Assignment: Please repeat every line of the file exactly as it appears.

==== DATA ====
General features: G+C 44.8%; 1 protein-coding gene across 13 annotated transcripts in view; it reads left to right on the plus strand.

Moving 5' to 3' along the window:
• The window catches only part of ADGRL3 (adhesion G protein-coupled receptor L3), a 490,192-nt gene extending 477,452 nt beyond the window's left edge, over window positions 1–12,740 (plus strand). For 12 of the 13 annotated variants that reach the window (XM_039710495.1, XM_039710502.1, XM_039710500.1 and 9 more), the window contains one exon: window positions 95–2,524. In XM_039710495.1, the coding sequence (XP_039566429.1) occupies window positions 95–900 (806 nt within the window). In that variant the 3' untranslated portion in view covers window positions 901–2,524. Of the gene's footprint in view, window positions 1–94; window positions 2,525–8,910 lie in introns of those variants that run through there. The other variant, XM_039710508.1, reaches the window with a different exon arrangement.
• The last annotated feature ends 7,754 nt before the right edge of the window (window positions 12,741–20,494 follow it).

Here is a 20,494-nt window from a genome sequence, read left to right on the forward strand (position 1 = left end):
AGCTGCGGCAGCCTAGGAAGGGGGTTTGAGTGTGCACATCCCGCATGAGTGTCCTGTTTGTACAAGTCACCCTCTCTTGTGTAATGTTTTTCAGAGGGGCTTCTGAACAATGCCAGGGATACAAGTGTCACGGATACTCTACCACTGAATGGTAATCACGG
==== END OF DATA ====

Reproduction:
General features: G+C 44.8%; 1 protein-coding gene across 13 annotated transcripts in view; it reads left to right on the plus strand.

Moving 5' to 3' along the window:
• The window catches only part of ADGRL3 (adhesion G protein-coupled receptor L3), a 490,192-nt gene extending 477,452 nt beyond the window's left edge, over window positions 1–12,740 (plus strand). For 12 of the 13 annotated variants that reach the window (XM_039710495.1, XM_039710502.1, XM_039710500.1 and 9 more), the window contains one exon: window positions 95–2,524. In XM_039710495.1, the coding sequence (XP_039566429.1) occupies window positions 95–900 (806 nt within the window). In that variant the 3' untranslated portion in view covers window positions 901–2,524. Of the gene's footprint in view, window positions 1–94; window positions 2,525–8,910 lie in introns of those variants that run through there. The other variant, XM_039710508.1, reaches the window with a different exon arrangement.
• The last annotated feature ends 7,754 nt before the right edge of the window (window positions 12,741–20,494 follow it).

Here is a 20,494-nt window from a genome sequence, read left to right on the forward strand (position 1 = left end):
AGCTGCGGCAGCCTAGGAAGGGGGTTTGAGTGTGCACATCCCGCATGAGTGTCCTGTTTGTACAAGTCACCCTCTCTTGTGTAATGTTTTTCAGAGGGGCTTCTGAACAATGCCAGGGATACAAGTGTCACGGATACTCTACCACTGAATGGTAATCACGG